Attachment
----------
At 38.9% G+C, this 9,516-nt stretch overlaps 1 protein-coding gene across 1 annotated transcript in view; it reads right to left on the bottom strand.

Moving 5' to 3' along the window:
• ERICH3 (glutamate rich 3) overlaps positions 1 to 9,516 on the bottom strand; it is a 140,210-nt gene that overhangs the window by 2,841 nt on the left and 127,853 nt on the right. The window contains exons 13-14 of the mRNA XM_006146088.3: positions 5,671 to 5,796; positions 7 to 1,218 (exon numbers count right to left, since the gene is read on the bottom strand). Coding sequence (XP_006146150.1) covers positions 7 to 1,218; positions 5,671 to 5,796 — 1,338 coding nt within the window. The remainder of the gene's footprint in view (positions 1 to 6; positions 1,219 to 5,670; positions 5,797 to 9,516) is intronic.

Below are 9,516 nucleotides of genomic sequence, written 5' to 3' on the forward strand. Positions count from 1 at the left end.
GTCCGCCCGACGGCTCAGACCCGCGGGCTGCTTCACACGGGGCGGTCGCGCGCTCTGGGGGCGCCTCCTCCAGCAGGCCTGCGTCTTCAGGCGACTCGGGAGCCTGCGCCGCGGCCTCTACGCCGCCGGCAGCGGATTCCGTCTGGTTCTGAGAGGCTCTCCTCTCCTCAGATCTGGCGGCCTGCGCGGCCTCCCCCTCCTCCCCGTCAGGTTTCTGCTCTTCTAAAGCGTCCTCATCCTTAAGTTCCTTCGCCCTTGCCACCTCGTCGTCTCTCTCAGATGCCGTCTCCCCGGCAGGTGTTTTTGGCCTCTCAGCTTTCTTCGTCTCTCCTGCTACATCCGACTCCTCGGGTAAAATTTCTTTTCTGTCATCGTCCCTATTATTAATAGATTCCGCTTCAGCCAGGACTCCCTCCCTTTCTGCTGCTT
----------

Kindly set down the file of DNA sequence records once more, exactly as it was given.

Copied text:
At 38.9% G+C, this 9,516-nt stretch overlaps 1 protein-coding gene across 1 annotated transcript in view; it reads right to left on the bottom strand.

Moving 5' to 3' along the window:
• ERICH3 (glutamate rich 3) overlaps positions 1 to 9,516 on the bottom strand; it is a 140,210-nt gene that overhangs the window by 2,841 nt on the left and 127,853 nt on the right. The window contains exons 13-14 of the mRNA XM_006146088.3: positions 5,671 to 5,796; positions 7 to 1,218 (exon numbers count right to left, since the gene is read on the bottom strand). Coding sequence (XP_006146150.1) covers positions 7 to 1,218; positions 5,671 to 5,796 — 1,338 coding nt within the window. The remainder of the gene's footprint in view (positions 1 to 6; positions 1,219 to 5,670; positions 5,797 to 9,516) is intronic.

Below are 9,516 nucleotides of genomic sequence, written 5' to 3' on the forward strand. Positions count from 1 at the left end.
GTCCGCCCGACGGCTCAGACCCGCGGGCTGCTTCACACGGGGCGGTCGCGCGCTCTGGGGGCGCCTCCTCCAGCAGGCCTGCGTCTTCAGGCGACTCGGGAGCCTGCGCCGCGGCCTCTACGCCGCCGGCAGCGGATTCCGTCTGGTTCTGAGAGGCTCTCCTCTCCTCAGATCTGGCGGCCTGCGCGGCCTCCCCCTCCTCCCCGTCAGGTTTCTGCTCTTCTAAAGCGTCCTCATCCTTAAGTTCCTTCGCCCTTGCCACCTCGTCGTCTCTCTCAGATGCCGTCTCCCCGGCAGGTGTTTTTGGCCTCTCAGCTTTCTTCGTCTCTCCTGCTACATCCGACTCCTCGGGTAAAATTTCTTTTCTGTCATCGTCCCTATTATTAATAGATTCCGCTTCAGCCAGGACTCCCTCCCTTTCTGCTGCTT